Why Charo Soriano, Angge Tabaquero passed on chance to be Adamson coach

The resignation of Sherwin Meneses as head coach of Adamson’s women’s volleyball team midway through Season 78 left a big gaping hole in the program of the once-mighty squad.

With ties severed and an entire campaign put to waste as the Lady Falcons finished in 7th place anew, the institution, along with its huge backer Akari, kicked off its search for a replacement in their hopes of rebuilding both the team’s former glory and the girls’s deflated morale.

And while everyone knows by now that the chosen one was flown in all the way from the United States in Airess Padda, FOX Sports found out that 2 local names were among the first few who were considered: Charo Soriano and Angge Tabaquero.

Unfortunately for the fans of the iconic volleyball stars, both of them had to turn down the big opportunity.

For Tabaquero who has been at the helm of Poveda’s girls’ volleyball team for the last 4 years, moving up to the big leagues right away just did not seem like the right path to take at the moment.

“Yes, may coaching experience ako with Poveda but of course this is a different arena. It’s an arena wherein experienced and top caliber ‘yung mga nagha-handle ng bawat teams,” she said. “The level of competition in the WNCAA is very different from the UAAP. Marami pa akong kailangan matutunan, malaman, ma-experience para mapantayan ko ‘yung mga coaches sa paligid ko kasi hindi naman biro ‘yung papasukin ko.”

While coaching a high school team already gave her enough pedigree to take the job, Tabaquero’s biggest selling point is how she, at 27, went through the struggles of being a student-athlete not so long ago with UST.

Playing for coaches August Sta. Maria and, later on, for Shaq delos Santos, the outside hitter played a vital role on the Tigresses’ title runs in Seasons 69 and 72.

“When I fell in love with coaching, pinangarap ko makapag coach sa UAAP and makatulong sa pag develop ng top athletes,” she admitted. “Pero syempre, gusto ko muna puntahan yung unang step ng ladder. Hindi ganon kadali mag jump from level 1 biglang level 5 ka kaagad. It’s a big adjustment and a tough responsibility.”

“I’m not saying that I can’t do it kasi lahat naman ng bagay napapag-aralan. Gusto ko lang muna madaanan lahat ng process at matuto,” she added.

In Charo Soriano’s case, everything from the people she will be working with to the school and sponsor’s vision and mission for the program was perfect except for the timing.

“My name came up and I met with the team manager, Mr. Christopher Tiu from Akari, and Tita Mozzy (Ravena),” shared the former Ateneo star. “They’ve been explaining to me what’s been happening in Adamson. Also, they’ve been sharing their vision for the team and I really loved their vision. It’s all about developmental programs. It’s all about growing not only as a player but also as a coach.”

Though she does not have a regular stint as a coach, she is known to be a good mentor and an inspiration to her teammates over at Katipunan.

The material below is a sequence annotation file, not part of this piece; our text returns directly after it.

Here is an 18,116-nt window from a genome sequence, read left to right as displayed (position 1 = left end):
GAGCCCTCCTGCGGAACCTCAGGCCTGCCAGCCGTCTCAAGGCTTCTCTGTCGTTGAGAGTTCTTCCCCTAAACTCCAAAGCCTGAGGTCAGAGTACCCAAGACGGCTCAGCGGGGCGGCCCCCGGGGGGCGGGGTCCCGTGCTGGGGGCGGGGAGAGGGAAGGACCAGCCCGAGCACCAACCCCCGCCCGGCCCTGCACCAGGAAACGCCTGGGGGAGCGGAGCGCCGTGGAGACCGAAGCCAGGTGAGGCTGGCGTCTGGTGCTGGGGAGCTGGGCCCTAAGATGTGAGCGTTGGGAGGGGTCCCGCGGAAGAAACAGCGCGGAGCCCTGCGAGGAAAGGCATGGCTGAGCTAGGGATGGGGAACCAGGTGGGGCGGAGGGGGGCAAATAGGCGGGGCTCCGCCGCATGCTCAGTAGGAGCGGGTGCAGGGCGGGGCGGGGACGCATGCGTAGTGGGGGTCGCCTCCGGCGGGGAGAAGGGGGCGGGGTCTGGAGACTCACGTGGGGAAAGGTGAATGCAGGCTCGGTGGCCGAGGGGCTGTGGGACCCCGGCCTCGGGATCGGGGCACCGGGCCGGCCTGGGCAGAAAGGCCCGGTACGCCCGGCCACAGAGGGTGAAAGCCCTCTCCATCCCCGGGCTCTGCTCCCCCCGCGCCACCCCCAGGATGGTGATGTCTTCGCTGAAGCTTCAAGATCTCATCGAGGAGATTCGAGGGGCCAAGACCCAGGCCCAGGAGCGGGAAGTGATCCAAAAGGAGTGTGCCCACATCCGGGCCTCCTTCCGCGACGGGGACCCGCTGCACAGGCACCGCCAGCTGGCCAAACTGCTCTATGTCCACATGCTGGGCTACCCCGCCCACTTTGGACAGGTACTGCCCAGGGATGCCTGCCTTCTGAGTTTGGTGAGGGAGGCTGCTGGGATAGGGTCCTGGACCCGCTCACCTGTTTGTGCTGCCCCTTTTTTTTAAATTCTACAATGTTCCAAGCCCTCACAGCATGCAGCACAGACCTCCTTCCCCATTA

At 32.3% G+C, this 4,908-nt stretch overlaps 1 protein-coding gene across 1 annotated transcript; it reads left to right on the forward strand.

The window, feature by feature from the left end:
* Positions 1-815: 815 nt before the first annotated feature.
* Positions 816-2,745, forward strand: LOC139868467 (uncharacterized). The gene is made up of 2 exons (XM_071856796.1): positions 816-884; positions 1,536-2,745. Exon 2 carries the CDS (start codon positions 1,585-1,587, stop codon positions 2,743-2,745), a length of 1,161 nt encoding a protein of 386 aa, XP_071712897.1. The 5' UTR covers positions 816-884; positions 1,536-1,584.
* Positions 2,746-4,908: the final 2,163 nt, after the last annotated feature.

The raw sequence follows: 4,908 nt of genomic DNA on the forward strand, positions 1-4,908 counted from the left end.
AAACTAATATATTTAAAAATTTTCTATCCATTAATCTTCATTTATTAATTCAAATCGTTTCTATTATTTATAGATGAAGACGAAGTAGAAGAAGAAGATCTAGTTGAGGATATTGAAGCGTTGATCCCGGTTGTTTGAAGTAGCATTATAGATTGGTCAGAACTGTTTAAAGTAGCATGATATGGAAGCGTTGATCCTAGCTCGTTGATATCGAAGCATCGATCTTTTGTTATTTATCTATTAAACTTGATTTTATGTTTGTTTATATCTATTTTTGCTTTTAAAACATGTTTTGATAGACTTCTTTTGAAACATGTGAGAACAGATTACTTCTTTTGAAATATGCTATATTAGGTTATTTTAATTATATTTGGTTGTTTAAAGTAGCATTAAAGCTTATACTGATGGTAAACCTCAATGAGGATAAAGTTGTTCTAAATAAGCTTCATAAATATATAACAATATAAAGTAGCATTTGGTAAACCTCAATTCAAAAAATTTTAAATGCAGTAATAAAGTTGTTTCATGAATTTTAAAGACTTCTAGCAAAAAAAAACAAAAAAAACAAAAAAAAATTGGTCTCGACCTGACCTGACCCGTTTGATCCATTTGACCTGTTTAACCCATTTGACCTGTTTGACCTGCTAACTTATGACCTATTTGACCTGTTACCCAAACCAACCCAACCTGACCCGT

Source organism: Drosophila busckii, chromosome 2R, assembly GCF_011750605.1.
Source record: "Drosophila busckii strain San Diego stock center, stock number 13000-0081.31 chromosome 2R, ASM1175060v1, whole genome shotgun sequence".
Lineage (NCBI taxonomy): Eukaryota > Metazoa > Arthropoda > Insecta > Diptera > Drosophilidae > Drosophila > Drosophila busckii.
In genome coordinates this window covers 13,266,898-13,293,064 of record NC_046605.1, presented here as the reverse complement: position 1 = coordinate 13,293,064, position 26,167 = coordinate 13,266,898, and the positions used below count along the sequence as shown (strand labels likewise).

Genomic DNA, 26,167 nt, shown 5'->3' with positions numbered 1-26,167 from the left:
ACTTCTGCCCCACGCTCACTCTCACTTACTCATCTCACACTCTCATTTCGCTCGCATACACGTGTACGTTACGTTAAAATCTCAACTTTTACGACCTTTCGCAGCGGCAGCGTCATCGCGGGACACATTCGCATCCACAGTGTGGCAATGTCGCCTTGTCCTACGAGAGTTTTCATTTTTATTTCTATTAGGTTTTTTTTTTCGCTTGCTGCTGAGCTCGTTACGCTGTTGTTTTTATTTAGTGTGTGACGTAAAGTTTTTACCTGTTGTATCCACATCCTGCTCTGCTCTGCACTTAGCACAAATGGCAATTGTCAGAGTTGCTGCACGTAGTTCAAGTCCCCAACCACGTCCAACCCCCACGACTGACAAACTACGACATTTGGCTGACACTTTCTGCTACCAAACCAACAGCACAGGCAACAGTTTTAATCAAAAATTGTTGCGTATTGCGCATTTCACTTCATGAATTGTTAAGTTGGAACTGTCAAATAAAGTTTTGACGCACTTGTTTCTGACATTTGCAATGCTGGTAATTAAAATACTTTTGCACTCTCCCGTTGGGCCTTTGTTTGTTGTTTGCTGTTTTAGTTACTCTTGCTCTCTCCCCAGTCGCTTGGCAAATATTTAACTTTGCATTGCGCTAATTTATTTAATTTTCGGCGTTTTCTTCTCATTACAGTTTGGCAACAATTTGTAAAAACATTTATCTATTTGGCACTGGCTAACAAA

Soriano also had her shining moments at the helm of the Lady Eagles as she led the team to new heights in the Shakey’s V-League during the times she temporarily coached the team.

Alas, her heart, at least for now, belongs to volleyball and the beach.

“My dilemma there is really time. I’ve committed a lot of my time with Beach Volleyball Republic,” she said.

“I was telling them na I want to be fair and I also want to be honest with them. I would want to be a part of that developmental team nga. However, I don’t think time would permit me to do so especially now,” she added.

It is common knowledge to the sport’s fanatics that aside from being a playing coach in the V-League under Bali Pure, Soriano, with fellow former Ateneo stars Dzi Gervacio, Bea Tan, Gretchen Ho and Fille Cainglet, have been giving a huge chunk of their time in promoting beach volleyball in the country which makes her decision to decline the offer totally understandable.

Ultimately, according to her, the plans for the Lady Falcons are exceptional that she just does not want her tight schedule to hinder the team’s resurgence in the UAAP.

“I don’t want to be unfair to Adamson and to the players if I won’t be able to focus my time 100%,” she shared. “Naniniwala po talaga ako sa vision nila. Kung masayang ‘yun because of my lack of time, I don’t think I’ll be able to sleep at night. I told them it’s best if they find someone.”

The chance of coaching a UAAP team, being sent to coaching courses abroad, and not to mention the not-too-shabby salary they could have gotten could somehow look too hard to say no to if one is looking from the outside in.

Which is why it is endearing for the 2 spikers to have recognized the huge responsibility that came with the power, gave the whole thing a fair bit of a thought, and politely turned their backs on the offer.

On one day fulfilling her dreams of handling a UAAP team, Tabaquero says: “Mag aaral muna ako. Hindi natin alam in the near future baka mapagbigyan ko ‘yung position if may chance na bibigay ulit si Lord.”

And for Soriano, Padda, an inspiring woman who her teammate Alexa Micek knows in person, is the perfect choice for the spot.

Talking about Adamson pushing to get a woman as a coach, Soriano shares: “Being a female also, that’s very big. I think that’s what they need right now eh. Looking at what’s been happening, they need someone more nurturing kumbaga since it’s on a developmental stage pa.”

“And it doesn’t mean naman na because you’re a female you’re just a nurturer. You can also be the strict, authoritative parent you need to be. I think they got a good coach right now,” she closed. — By Mac Dionisio

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